5 Movements are the key | Prologue

Centuries before computers even existed, we already had what we now call music technology. Technology in the musical sphere is nothing more than the application of technical knowledge to the development of the expressive capacity of sound. Throughout history, music technology has included organological science as well as perfecting musical notation. We should remember that music is not only an auditory phenomenon but also a visual phenomenon. Musicians make music not only by listening but also by looking at either another musician playing, notes on a sheet music, or the screen of a computer while trying to interact with software.
Whether it’s a laptop or a couple of maracas as an instrument, the truth is that music technology depends a lot on its visual representation in two dimensions. It is precisely this dependency that has worried Manuel Alejandro Rangel for several years. And this is why, in the following pages, the Venezuelan maraquero, guitar player and composer presents the world his unusual response to this concern. It
is a method to disaggregate and visually represent the interpretive practice of Venezuelan maracas following a system appropriate to the autochthonous tech- nique of the instrument, a factor that is traditionally transmitted orally and not in writing. Through this new method, Manuel Rangel synthesizes an instrumental practice that super cially appears to be an arcane mosaic of rhythmic gestures to turn it into a sequence of relatively simple – but very precise – movements that are ruled by a totally logical choreography.
We must be clear: this method is the creation of a sensitive musician who lives in the maraquero ́s world and has the logic of an engineer. Only an individual with these characteristics is able to realize that the so-called “maracas” is not ONE instrument but TWO instruments that are made to play independent rhythms, but intertwined in continuous counterpoint. This is how Manuel Rangel understood that the notation of this counterpoint has to obey its organological reality, making the bigram an essential, practical and highly idiomatic option to write the gestures of maracas.

By making each of the two bells that make up the maracas independent, and at the same time consolidate in only ve movements and several links, the under- standing of the broad gestural repertoire of the contemporary maraquero, the author gives us what we might call the theory of the language of Venezuelan maracas, raising awareness through this gift about the existence of a grammar that has always been the base of this language.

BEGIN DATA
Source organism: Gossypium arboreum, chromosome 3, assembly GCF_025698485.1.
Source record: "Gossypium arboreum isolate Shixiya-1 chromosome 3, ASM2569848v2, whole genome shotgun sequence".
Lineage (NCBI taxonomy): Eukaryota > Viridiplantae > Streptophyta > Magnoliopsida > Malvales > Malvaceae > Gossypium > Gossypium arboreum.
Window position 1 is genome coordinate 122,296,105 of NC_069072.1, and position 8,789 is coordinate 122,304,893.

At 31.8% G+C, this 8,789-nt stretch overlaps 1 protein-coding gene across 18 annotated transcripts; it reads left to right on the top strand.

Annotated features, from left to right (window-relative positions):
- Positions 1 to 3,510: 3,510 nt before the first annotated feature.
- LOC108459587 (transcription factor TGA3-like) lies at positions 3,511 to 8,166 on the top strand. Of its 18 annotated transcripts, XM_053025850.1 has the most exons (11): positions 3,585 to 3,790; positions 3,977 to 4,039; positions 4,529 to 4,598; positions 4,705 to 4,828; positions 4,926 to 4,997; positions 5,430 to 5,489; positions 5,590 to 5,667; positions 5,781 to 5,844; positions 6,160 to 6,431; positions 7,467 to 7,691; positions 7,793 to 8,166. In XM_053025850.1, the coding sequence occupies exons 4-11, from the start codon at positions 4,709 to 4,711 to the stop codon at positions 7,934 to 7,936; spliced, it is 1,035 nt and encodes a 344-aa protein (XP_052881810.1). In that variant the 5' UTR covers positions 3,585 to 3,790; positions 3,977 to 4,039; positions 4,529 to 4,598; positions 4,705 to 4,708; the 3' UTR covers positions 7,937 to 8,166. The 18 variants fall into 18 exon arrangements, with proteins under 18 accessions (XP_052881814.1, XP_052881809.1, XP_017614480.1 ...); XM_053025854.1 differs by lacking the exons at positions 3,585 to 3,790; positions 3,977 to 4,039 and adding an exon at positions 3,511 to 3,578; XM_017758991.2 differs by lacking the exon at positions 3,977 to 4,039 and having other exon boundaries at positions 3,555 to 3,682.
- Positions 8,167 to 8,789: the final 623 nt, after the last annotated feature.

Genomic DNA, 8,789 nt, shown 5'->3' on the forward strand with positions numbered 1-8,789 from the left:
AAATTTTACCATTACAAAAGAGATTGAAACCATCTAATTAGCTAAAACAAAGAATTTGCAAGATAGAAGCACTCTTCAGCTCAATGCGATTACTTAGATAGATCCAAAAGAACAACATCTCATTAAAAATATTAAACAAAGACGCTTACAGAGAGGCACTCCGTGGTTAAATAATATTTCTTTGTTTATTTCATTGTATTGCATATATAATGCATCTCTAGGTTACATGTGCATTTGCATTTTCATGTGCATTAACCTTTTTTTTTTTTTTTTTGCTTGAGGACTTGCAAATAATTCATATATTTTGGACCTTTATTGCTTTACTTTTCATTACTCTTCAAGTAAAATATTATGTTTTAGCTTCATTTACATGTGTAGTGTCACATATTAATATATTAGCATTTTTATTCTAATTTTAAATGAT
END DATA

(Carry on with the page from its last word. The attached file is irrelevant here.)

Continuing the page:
Just as Guido de Arezzo promoted music technology in the eleventh century by teaching us a simple method of “singing” songs like they had never been sung before, ten centuries later Manuel Rangel also boosts musical technology by teaching us a simple method of writing and interpreting unpublished compositions that demand maracas in their instrumental templates.
It is precisely in the context of a contemporary work with maracas at the center that I have been minimally involved as a participant in this technological advance of the 21st century. Thanks to the fact that Manuel Rangel was faced with the challenge of deciphering the solo part of my concert for maracas and orchestra, today I nd myself writing the prologue of this method that I am sure will help to reconcile the musical vision of the contemporary composer and the endogenous technique of the Venezuelan maracas.
I believe that I ́m lucky to be able to live this process and to observe that the technological advances throughout the history of music did not happen as a result of artistic whims, but rather as a response to de ciencies or interpretative needs.
Finally, it is important to mention that I am con dent that this method will not
be interpreted by its readers as a call to impose the yoke of musical notation on a language that has existed perfectly well as an oral tradition. Rather it is my hope that this method is interpreted as a proposal to free the language of the maracas from the limitations that the strictly auditory world imposes on it, adding another dimension through which interpreters, musicologists and composers can approach this language of a more intimate and trustworthy way.


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